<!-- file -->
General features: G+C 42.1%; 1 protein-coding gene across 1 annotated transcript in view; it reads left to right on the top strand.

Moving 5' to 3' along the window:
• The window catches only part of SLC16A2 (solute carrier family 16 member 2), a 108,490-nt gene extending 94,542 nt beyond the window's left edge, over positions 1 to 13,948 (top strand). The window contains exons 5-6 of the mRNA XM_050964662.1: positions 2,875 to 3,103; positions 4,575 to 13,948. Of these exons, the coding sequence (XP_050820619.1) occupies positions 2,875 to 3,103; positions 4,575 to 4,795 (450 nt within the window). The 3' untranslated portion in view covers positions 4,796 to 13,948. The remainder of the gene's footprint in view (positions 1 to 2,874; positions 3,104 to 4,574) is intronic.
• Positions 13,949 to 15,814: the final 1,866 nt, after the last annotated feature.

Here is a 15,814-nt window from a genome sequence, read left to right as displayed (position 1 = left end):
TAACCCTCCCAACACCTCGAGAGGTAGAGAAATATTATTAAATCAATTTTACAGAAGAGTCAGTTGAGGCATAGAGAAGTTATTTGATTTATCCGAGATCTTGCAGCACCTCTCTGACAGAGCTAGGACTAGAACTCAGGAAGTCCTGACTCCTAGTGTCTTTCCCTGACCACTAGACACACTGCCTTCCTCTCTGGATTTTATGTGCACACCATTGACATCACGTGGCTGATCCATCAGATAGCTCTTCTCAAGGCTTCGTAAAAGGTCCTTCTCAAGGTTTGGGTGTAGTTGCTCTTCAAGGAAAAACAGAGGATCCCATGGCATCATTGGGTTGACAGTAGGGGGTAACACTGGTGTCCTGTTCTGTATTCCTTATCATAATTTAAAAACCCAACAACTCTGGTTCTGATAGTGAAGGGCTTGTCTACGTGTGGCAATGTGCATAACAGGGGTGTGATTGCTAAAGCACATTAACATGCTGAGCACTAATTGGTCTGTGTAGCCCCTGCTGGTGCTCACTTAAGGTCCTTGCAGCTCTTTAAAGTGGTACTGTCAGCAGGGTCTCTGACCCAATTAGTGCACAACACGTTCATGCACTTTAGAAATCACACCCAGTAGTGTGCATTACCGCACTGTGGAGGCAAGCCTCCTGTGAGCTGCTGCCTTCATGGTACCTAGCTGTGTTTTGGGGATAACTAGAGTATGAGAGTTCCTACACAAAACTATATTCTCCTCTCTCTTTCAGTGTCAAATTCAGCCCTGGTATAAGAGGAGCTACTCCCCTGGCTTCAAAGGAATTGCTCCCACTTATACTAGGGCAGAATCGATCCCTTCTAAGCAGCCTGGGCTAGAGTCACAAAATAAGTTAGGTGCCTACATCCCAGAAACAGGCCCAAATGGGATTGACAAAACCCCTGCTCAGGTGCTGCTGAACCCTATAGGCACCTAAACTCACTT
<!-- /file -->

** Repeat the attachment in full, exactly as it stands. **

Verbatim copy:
General features: G+C 42.1%; 1 protein-coding gene across 1 annotated transcript in view; it reads left to right on the top strand.

Moving 5' to 3' along the window:
• The window catches only part of SLC16A2 (solute carrier family 16 member 2), a 108,490-nt gene extending 94,542 nt beyond the window's left edge, over positions 1 to 13,948 (top strand). The window contains exons 5-6 of the mRNA XM_050964662.1: positions 2,875 to 3,103; positions 4,575 to 13,948. Of these exons, the coding sequence (XP_050820619.1) occupies positions 2,875 to 3,103; positions 4,575 to 4,795 (450 nt within the window). The 3' untranslated portion in view covers positions 4,796 to 13,948. The remainder of the gene's footprint in view (positions 1 to 2,874; positions 3,104 to 4,574) is intronic.
• Positions 13,949 to 15,814: the final 1,866 nt, after the last annotated feature.

Here is a 15,814-nt window from a genome sequence, read left to right as displayed (position 1 = left end):
TAACCCTCCCAACACCTCGAGAGGTAGAGAAATATTATTAAATCAATTTTACAGAAGAGTCAGTTGAGGCATAGAGAAGTTATTTGATTTATCCGAGATCTTGCAGCACCTCTCTGACAGAGCTAGGACTAGAACTCAGGAAGTCCTGACTCCTAGTGTCTTTCCCTGACCACTAGACACACTGCCTTCCTCTCTGGATTTTATGTGCACACCATTGACATCACGTGGCTGATCCATCAGATAGCTCTTCTCAAGGCTTCGTAAAAGGTCCTTCTCAAGGTTTGGGTGTAGTTGCTCTTCAAGGAAAAACAGAGGATCCCATGGCATCATTGGGTTGACAGTAGGGGGTAACACTGGTGTCCTGTTCTGTATTCCTTATCATAATTTAAAAACCCAACAACTCTGGTTCTGATAGTGAAGGGCTTGTCTACGTGTGGCAATGTGCATAACAGGGGTGTGATTGCTAAAGCACATTAACATGCTGAGCACTAATTGGTCTGTGTAGCCCCTGCTGGTGCTCACTTAAGGTCCTTGCAGCTCTTTAAAGTGGTACTGTCAGCAGGGTCTCTGACCCAATTAGTGCACAACACGTTCATGCACTTTAGAAATCACACCCAGTAGTGTGCATTACCGCACTGTGGAGGCAAGCCTCCTGTGAGCTGCTGCCTTCATGGTACCTAGCTGTGTTTTGGGGATAACTAGAGTATGAGAGTTCCTACACAAAACTATATTCTCCTCTCTCTTTCAGTGTCAAATTCAGCCCTGGTATAAGAGGAGCTACTCCCCTGGCTTCAAAGGAATTGCTCCCACTTATACTAGGGCAGAATCGATCCCTTCTAAGCAGCCTGGGCTAGAGTCACAAAATAAGTTAGGTGCCTACATCCCAGAAACAGGCCCAAATGGGATTGACAAAACCCCTGCTCAGGTGCTGCTGAACCCTATAGGCACCTAAACTCACTT